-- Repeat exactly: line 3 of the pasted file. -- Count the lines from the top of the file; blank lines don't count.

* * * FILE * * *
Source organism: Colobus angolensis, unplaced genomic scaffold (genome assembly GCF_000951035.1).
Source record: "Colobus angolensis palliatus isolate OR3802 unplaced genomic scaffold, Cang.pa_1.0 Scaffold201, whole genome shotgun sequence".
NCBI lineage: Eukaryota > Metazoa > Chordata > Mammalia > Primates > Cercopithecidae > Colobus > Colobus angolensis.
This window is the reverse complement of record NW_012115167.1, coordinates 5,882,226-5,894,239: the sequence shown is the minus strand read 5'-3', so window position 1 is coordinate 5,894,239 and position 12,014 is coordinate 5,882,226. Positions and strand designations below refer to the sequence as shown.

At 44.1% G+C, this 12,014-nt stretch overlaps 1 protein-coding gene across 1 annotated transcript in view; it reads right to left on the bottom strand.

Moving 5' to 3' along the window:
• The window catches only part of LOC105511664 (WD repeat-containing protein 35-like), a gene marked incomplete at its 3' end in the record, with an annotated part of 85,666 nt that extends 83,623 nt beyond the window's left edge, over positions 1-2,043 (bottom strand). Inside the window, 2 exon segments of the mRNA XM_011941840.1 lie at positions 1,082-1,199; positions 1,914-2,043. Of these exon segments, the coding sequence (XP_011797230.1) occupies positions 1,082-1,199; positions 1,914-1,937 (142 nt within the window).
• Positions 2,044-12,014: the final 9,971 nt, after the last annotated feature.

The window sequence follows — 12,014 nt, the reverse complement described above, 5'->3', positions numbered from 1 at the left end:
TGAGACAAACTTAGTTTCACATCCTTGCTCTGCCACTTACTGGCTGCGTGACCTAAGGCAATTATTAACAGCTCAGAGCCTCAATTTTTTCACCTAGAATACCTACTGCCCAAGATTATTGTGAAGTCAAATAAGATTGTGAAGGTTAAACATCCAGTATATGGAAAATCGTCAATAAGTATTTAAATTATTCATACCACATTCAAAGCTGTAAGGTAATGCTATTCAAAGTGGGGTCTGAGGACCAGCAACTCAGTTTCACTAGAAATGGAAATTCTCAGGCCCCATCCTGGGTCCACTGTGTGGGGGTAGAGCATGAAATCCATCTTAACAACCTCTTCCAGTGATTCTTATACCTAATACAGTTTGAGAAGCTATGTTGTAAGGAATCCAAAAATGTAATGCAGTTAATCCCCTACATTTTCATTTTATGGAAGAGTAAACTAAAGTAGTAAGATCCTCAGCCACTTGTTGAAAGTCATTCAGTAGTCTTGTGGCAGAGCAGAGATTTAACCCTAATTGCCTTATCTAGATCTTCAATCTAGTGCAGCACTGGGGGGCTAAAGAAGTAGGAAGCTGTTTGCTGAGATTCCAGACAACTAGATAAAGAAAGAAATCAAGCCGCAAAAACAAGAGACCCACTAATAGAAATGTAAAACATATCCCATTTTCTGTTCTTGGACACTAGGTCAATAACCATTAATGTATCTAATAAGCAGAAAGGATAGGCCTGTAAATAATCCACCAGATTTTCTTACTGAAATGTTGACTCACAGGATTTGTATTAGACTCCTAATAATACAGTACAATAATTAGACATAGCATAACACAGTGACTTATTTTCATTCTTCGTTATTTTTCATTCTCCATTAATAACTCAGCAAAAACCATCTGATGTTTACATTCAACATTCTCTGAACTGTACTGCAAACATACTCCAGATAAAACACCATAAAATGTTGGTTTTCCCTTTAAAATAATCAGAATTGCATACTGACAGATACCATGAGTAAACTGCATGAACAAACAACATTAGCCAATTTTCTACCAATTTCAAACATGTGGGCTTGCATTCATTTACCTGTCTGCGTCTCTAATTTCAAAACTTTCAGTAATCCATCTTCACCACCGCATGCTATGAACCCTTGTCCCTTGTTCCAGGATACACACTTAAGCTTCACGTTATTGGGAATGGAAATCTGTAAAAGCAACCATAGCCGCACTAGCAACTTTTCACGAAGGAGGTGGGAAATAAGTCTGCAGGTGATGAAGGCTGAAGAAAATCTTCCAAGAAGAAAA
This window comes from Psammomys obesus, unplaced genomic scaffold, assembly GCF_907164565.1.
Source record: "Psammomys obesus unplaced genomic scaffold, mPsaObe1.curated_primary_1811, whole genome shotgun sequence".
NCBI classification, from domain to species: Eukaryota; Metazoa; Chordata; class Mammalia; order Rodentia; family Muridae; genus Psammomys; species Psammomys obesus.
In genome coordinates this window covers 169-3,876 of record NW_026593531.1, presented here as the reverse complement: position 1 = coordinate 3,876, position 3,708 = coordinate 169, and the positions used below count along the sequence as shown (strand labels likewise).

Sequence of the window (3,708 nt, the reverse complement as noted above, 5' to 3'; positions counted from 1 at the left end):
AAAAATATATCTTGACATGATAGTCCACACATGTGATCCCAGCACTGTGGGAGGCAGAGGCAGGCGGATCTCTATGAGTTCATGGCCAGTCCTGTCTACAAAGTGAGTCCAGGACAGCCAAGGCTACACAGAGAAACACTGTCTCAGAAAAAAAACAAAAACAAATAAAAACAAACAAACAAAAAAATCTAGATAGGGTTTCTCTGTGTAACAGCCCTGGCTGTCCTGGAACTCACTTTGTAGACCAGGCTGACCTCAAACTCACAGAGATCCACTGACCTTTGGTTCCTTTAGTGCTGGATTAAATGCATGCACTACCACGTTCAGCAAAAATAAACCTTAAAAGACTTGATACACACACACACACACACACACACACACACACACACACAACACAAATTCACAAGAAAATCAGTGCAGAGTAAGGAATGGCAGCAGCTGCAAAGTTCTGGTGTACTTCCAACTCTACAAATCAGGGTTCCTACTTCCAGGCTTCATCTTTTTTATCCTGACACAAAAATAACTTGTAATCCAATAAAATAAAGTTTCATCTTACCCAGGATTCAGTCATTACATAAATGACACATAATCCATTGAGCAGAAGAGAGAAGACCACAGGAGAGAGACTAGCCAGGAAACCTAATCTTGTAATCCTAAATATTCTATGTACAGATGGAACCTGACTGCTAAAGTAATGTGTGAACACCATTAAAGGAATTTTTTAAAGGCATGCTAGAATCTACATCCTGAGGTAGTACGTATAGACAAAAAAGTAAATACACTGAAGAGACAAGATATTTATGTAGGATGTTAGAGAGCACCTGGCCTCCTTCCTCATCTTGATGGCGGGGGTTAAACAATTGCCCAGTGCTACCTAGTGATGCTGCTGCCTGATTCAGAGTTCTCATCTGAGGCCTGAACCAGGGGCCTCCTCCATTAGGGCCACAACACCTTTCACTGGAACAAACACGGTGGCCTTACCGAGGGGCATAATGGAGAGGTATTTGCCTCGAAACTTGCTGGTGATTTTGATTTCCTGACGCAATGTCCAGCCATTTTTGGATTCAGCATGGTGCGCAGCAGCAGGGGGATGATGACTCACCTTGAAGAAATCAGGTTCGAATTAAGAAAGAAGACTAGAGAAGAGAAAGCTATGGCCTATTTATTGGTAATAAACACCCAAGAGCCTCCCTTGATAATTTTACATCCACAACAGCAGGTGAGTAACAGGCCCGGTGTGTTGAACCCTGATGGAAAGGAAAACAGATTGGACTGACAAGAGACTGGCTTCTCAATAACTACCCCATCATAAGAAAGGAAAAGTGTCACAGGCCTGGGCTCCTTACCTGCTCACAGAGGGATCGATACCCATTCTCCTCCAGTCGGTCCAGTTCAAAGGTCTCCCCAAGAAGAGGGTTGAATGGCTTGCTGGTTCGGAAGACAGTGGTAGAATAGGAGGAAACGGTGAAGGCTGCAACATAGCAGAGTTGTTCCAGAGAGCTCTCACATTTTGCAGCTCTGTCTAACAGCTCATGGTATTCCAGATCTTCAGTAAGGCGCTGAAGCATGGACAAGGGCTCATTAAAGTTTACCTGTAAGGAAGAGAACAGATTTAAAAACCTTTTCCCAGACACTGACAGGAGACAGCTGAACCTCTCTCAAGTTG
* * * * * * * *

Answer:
NCBI lineage: Eukaryota > Metazoa > Chordata > Mammalia > Primates > Cercopithecidae > Colobus > Colobus angolensis.